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Am J Infect Control. 2017 Feb 1;45(2):170-179. doi: 10.1016/j.ajic.2016.05.015.

Infection control in the new age of genomic epidemiology.

Author information

1
Department of Pathology, Sidra Medical and Research Center, Doha, Qatar. Electronic address: ptang@sidra.org.
2
British Columbia Centre for Disease Control Public Health Laboratory, Vancouver, BC, Canada.
3
Department of Pathology, Sidra Medical and Research Center, Doha, Qatar; Department of Pathology and Laboratory Medicine, Weill Cornell Medical College in Qatar, Doha, Qatar.
4
British Columbia Centre for Disease Control Public Health Laboratory, Vancouver, BC, Canada; Department of Pathology and Laboratory Medicine, University of British Columbia, Vancouver, BC, Canada.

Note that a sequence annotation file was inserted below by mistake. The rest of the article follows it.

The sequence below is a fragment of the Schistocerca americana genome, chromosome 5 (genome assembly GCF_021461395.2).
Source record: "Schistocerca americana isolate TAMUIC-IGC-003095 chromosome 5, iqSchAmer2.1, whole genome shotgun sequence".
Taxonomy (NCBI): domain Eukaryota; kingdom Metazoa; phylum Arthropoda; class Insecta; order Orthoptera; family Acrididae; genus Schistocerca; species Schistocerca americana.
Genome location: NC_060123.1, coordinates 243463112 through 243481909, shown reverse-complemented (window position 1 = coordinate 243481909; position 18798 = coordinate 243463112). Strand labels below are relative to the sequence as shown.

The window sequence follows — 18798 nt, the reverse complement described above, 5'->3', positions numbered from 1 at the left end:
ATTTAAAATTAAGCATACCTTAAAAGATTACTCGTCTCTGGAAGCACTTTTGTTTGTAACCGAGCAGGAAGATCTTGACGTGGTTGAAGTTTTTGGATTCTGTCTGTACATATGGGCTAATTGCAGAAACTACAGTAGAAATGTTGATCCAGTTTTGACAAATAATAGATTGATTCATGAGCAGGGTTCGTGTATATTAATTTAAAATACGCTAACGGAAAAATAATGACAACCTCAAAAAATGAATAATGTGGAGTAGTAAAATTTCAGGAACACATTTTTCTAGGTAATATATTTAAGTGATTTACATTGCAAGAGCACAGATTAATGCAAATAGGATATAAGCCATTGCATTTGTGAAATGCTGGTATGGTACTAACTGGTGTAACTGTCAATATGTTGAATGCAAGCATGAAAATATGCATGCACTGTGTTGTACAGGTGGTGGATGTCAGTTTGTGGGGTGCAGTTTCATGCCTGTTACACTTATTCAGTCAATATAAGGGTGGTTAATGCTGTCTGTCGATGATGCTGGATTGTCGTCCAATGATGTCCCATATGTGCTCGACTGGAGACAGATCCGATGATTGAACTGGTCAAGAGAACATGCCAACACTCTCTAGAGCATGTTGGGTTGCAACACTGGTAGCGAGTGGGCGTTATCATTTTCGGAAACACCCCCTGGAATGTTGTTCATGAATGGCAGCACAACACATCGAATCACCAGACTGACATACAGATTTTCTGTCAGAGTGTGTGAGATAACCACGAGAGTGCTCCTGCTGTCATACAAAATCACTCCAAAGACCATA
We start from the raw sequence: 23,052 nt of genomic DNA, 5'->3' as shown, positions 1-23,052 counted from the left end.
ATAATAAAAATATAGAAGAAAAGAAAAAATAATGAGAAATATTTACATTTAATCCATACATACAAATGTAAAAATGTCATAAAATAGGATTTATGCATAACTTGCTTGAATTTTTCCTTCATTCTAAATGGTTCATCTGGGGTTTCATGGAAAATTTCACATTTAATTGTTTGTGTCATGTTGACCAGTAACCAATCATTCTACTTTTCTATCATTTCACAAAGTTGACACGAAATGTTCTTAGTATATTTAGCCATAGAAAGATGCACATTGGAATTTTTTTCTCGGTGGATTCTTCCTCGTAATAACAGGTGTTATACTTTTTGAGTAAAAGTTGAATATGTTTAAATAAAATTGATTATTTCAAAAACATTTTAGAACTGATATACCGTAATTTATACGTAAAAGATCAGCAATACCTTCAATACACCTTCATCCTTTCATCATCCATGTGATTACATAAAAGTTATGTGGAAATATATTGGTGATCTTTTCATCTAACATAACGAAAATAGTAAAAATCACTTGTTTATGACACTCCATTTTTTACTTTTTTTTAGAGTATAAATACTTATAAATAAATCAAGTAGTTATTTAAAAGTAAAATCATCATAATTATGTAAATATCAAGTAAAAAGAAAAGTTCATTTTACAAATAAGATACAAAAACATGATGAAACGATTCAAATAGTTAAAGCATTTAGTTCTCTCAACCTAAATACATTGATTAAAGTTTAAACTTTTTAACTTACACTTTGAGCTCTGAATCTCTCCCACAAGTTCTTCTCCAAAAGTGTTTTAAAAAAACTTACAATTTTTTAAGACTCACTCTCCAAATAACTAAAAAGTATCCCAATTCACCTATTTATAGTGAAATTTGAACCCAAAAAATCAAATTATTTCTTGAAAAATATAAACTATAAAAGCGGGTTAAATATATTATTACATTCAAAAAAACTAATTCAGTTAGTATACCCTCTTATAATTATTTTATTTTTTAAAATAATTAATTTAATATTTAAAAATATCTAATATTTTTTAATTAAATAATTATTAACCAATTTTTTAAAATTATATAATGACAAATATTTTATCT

Abstract

With the growing importance of infectious diseases in health care and communicable disease outbreaks garnering increasing attention, new technologies are playing a greater role in helping us prevent health care-associated infections and provide optimal public health. The microbiology laboratory has always played a large role in infection control by providing tools to identify, characterize, and track pathogens. Recently, advances in DNA sequencing technology have ushered in a new era of genomic epidemiology, where traditional molecular diagnostics and genotyping methods are being enhanced and even replaced by genomics-based methods to aid epidemiologic investigations of communicable diseases. The ability to analyze and compare entire pathogen genomes has allowed for unprecedented resolution into how and why infectious diseases spread. As these genomics-based methods continue to improve in speed, cost, and accuracy, they will be increasingly used to inform and guide infection control and public health practices.

KEYWORDS:

Genomic epidemiology; Genotyping; Molecular epidemiology; Next-generation sequencing; Outbreak; Whole-genome sequencing

PMID:
28159067
DOI:
10.1016/j.ajic.2016.05.015
[Indexed for MEDLINE]
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